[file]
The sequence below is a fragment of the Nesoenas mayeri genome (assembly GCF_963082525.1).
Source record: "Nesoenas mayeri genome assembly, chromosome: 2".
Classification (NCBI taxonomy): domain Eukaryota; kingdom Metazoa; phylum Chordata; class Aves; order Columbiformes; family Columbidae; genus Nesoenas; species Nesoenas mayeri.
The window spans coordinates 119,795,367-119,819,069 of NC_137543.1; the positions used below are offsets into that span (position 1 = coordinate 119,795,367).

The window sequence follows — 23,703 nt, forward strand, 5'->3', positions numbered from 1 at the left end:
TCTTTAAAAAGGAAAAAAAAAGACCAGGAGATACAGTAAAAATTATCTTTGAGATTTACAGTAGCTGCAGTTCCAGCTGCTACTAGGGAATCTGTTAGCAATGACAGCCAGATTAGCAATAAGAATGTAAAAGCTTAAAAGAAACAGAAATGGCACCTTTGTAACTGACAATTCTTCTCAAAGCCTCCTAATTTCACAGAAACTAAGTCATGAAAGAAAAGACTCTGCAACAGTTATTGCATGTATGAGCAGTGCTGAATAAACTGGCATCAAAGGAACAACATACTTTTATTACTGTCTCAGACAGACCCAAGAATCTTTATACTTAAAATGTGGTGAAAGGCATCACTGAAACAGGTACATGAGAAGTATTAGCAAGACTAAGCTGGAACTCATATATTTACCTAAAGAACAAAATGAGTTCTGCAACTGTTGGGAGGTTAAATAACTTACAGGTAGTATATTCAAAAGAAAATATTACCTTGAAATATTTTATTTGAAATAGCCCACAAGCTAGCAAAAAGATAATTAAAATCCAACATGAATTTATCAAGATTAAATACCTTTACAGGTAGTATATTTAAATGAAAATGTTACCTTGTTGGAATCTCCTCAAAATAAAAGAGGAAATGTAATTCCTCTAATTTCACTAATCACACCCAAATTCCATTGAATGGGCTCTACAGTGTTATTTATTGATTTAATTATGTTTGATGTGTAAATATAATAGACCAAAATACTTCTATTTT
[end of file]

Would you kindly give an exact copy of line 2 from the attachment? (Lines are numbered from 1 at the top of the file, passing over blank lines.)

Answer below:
Source record: "Nesoenas mayeri genome assembly, chromosome: 2".